Monday, June 20, 2005

Newspaper - CORIANDER MARINADE

From the Saskatoon Star-Phoenix - 20 June 2005.

What’s my beef? Well, let me tell you. My beef is grass-fed, pasture-raised and drug free. I buy beef from Al Bennett and his family farm at Meacham, where the cattle roam the land like the buffalo once did – munching the grass, lolling in the sun, and moving on to greener pastures. Al has divided his farm into small paddocks, and every day he moves his cattle to a new paddock where the grass is fresh. He does not feed them any grain at all.

"Cattle are like the buffalo. They’re made to eat grass," he says. "We didn’t see the Indians carrying slop pails out to the buffalo, did we?"

I like Al’s beef. It’s lean, delicious, additive-free and best of all, I actually know the farmer who produced the food that I put on my plate. This is important to my new food philosophy – for one full year, I will serve nothing but Saskatchewan foods at my own dinner table.

In my first column in April, I talked about the reasons why eating locally is good for human health, the environment and the economy. In the May column, I wrote about the "rules" I follow to put my food philosophy into practice. In this column, I’ll chew the fat (but very little) about my sources of good Saskatchewan meat.

Sure, I know there are vegetarians among today’s readers, and the subject will mean very little to you, but the philosophy applies no matter what your diet – local is best.

I rarely buy meat in a grocery store because, without a label of origin, I can’t be sure it’s from Saskatchewan. Also, I like to know how the meat was raised. In the case of Al Bennett, he was a regular grain and dairy farmer until ten years ago, when he sold his big machinery and started raising cattle by holistic and organic principles.

I buy pastured pork and chickens from his neighbours, John and Karen Dale, but they’ve decided not to sell pork this year, so I’ve placed an order with Natureworks Farm north of Saskatoon. It’s owned by the Bilanski family, which also sells naturally-raised lamb, poultry, eggs and berries. You’ll find them at the Saskatoon Farmers’ Market.

Occasionally, I drive out to the farm of Kevin and Melanie Boldt near Osler, where they sell all-natural meat from their own store. When it comes to processed meats, I have three current favourites: The buffalo salami and summer sausage from the Sage Hill Buffalo Ranch, sold at the Farmers’ Market. European cured meats (such as Italian-style prosciutto) from Emco Finer Foods on Avenue C, also available at the Farmers’ Market. And the award-winning kovbasa from the Attridge Co-op grocery store.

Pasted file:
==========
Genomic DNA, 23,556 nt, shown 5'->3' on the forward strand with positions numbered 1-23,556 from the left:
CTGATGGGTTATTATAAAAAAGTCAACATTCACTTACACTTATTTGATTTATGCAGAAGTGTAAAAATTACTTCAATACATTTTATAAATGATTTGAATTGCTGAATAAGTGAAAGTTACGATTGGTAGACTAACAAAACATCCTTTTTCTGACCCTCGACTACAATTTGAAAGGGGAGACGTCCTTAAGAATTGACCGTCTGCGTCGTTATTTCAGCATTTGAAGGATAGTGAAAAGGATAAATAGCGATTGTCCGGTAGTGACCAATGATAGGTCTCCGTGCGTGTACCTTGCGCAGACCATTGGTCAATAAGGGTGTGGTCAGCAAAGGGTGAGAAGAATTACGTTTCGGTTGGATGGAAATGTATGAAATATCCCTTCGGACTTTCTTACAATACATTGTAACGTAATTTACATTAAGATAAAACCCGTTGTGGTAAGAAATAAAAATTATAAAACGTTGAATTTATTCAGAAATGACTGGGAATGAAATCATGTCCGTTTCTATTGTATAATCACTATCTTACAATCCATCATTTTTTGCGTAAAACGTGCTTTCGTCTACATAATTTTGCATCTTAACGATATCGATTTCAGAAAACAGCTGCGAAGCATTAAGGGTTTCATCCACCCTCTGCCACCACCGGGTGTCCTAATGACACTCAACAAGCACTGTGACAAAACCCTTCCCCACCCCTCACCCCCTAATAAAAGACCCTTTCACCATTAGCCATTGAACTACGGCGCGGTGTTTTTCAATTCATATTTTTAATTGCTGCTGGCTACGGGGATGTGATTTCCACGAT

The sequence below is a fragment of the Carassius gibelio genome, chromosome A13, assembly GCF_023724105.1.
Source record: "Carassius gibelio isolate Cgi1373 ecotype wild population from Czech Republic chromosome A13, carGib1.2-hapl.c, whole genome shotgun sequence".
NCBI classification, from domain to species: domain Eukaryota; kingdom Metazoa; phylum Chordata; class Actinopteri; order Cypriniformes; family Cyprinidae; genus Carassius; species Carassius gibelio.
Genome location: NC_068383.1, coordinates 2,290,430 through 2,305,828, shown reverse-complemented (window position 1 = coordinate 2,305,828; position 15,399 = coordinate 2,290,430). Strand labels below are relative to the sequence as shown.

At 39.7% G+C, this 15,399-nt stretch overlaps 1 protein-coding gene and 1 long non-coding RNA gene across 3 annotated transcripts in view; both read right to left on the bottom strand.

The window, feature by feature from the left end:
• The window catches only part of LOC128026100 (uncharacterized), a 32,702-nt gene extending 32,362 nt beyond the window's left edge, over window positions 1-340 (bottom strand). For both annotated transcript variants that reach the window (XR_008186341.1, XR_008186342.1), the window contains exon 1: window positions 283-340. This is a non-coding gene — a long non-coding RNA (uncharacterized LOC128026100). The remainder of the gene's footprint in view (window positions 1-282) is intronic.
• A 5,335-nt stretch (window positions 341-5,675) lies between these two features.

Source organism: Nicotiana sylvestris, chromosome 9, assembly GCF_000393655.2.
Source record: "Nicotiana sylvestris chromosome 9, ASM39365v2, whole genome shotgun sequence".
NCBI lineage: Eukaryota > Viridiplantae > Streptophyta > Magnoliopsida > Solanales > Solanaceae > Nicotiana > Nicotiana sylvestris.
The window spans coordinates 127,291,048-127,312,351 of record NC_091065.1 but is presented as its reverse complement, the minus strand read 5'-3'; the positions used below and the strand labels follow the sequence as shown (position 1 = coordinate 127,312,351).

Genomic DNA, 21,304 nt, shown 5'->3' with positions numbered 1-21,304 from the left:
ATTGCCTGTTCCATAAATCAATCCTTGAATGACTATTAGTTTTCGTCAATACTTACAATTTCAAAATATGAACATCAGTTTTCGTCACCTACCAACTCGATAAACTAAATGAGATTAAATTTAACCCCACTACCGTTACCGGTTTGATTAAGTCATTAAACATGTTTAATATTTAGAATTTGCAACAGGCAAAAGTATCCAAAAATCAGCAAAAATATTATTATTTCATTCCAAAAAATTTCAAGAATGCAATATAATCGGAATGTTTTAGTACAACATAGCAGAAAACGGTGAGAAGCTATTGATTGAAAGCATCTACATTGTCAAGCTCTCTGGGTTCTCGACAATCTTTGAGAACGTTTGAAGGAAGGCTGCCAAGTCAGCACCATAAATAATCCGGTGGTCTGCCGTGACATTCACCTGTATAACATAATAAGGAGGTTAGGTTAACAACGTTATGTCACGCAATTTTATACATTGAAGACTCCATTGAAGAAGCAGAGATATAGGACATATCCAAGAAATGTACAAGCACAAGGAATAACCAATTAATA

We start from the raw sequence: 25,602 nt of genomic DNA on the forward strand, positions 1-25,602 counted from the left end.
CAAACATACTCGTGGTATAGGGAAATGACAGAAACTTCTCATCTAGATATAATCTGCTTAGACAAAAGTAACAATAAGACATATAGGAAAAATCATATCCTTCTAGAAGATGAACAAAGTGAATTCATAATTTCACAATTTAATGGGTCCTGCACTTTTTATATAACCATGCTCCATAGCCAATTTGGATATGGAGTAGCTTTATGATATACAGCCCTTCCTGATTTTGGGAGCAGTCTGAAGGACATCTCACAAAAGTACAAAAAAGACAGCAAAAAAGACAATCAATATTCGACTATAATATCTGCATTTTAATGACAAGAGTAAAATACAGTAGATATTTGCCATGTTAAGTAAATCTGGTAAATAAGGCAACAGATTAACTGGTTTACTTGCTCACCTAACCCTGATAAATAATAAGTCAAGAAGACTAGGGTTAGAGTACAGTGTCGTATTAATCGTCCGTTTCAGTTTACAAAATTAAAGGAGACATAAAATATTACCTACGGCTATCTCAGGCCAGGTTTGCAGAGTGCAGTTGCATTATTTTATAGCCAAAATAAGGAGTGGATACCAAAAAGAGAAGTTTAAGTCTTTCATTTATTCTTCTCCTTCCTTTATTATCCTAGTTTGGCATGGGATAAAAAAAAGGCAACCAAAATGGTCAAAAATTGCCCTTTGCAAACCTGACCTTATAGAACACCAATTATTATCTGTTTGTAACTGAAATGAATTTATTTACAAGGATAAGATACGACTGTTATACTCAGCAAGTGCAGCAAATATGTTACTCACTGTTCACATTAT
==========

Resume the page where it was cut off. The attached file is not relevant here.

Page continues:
But some things money can’t buy. Like the 30-pounds of cut and wrapped moose in my freezer, a gift from our friend Jeff who is an avid hunter. I remember a time driving back from Canora very early in the morning, when I spied a road sign for homemade shishliki, a marinated lamb kabob of Russian origin. Forgetting it was 6 a.m., I pulled into the yard. Sure enough, the farmer was up and made his first sale of the day.

So, as you can see, I’m quite opportunistic when it comes to Saskatchewan foods – you never know what road it might take me down!

CORIANDER CRUST MARINADE
Here is a great marinade for pork chops. Most of the ingredients are not from Saskatchewan, but the coriander seeds are from my garden. Coriander is the easiest thing in the world to grow, and you get two harvests – first there are the green leaves called cilantro, essential with Mexican food, and later come the dried seeds called coriander with a faint lemon smell, popular in dishes from the Mediterranean and Asia.

This marinade is adapted from a recipe from my friend Susan. I serve the pork chops with barley risotto. (For that recipe, go to my website at HomeforDinner.blogspot.com)

Crush or grind together: 1 tablespoon each of coriander, black peppercorns and brown sugar, 1 whole clove and 1 whole allspice. Stir in enough soy sauce to make a marinade, about 3 tablespoons. Spread a little bit on each side of four pork chops and marinate a few hours before grilling.

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